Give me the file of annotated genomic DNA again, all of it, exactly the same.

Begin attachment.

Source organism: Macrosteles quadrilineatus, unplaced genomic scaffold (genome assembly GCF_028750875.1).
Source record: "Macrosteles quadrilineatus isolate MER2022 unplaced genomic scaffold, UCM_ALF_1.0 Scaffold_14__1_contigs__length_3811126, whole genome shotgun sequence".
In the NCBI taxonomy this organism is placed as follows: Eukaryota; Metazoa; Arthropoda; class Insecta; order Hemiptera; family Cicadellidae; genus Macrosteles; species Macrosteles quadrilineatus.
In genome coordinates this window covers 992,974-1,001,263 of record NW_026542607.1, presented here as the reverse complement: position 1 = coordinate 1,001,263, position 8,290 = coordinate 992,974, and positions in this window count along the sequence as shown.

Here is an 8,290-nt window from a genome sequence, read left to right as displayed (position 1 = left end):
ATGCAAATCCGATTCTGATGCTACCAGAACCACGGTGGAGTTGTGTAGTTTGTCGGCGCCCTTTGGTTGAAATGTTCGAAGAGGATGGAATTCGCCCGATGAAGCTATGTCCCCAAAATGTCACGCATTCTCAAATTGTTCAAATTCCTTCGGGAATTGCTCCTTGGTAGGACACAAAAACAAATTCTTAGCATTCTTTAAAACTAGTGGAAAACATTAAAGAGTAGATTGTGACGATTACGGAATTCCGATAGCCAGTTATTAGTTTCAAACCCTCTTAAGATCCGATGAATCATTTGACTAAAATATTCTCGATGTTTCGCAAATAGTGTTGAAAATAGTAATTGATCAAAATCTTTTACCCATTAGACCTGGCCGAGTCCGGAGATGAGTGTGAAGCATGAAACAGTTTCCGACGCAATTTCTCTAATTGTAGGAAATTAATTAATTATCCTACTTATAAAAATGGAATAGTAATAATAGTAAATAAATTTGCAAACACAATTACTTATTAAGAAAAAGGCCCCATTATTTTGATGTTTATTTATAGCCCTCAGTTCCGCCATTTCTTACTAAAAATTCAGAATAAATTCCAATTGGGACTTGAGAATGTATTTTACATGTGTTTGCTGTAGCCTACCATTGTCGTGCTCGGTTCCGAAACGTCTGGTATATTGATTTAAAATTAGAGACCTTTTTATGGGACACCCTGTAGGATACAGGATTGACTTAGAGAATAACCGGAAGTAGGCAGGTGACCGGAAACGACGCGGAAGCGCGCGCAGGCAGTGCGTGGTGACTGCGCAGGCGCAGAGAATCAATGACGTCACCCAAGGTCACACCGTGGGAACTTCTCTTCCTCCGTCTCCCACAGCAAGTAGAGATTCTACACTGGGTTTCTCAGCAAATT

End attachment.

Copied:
Source organism: Macrosteles quadrilineatus, unplaced genomic scaffold (genome assembly GCF_028750875.1).
Source record: "Macrosteles quadrilineatus isolate MER2022 unplaced genomic scaffold, UCM_ALF_1.0 Scaffold_14__1_contigs__length_3811126, whole genome shotgun sequence".
In the NCBI taxonomy this organism is placed as follows: Eukaryota; Metazoa; Arthropoda; class Insecta; order Hemiptera; family Cicadellidae; genus Macrosteles; species Macrosteles quadrilineatus.
In genome coordinates this window covers 992,974-1,001,263 of record NW_026542607.1, presented here as the reverse complement: position 1 = coordinate 1,001,263, position 8,290 = coordinate 992,974, and positions in this window count along the sequence as shown.

Here is an 8,290-nt window from a genome sequence, read left to right as displayed (position 1 = left end):
ATGCAAATCCGATTCTGATGCTACCAGAACCACGGTGGAGTTGTGTAGTTTGTCGGCGCCCTTTGGTTGAAATGTTCGAAGAGGATGGAATTCGCCCGATGAAGCTATGTCCCCAAAATGTCACGCATTCTCAAATTGTTCAAATTCCTTCGGGAATTGCTCCTTGGTAGGACACAAAAACAAATTCTTAGCATTCTTTAAAACTAGTGGAAAACATTAAAGAGTAGATTGTGACGATTACGGAATTCCGATAGCCAGTTATTAGTTTCAAACCCTCTTAAGATCCGATGAATCATTTGACTAAAATATTCTCGATGTTTCGCAAATAGTGTTGAAAATAGTAATTGATCAAAATCTTTTACCCATTAGACCTGGCCGAGTCCGGAGATGAGTGTGAAGCATGAAACAGTTTCCGACGCAATTTCTCTAATTGTAGGAAATTAATTAATTATCCTACTTATAAAAATGGAATAGTAATAATAGTAAATAAATTTGCAAACACAATTACTTATTAAGAAAAAGGCCCCATTATTTTGATGTTTATTTATAGCCCTCAGTTCCGCCATTTCTTACTAAAAATTCAGAATAAATTCCAATTGGGACTTGAGAATGTATTTTACATGTGTTTGCTGTAGCCTACCATTGTCGTGCTCGGTTCCGAAACGTCTGGTATATTGATTTAAAATTAGAGACCTTTTTATGGGACACCCTGTAGGATACAGGATTGACTTAGAGAATAACCGGAAGTAGGCAGGTGACCGGAAACGACGCGGAAGCGCGCGCAGGCAGTGCGTGGTGACTGCGCAGGCGCAGAGAATCAATGACGTCACCCAAGGTCACACCGTGGGAACTTCTCTTCCTCCGTCTCCCACAGCAAGTAGAGATTCTACACTGGGTTTCTCAGCAAATT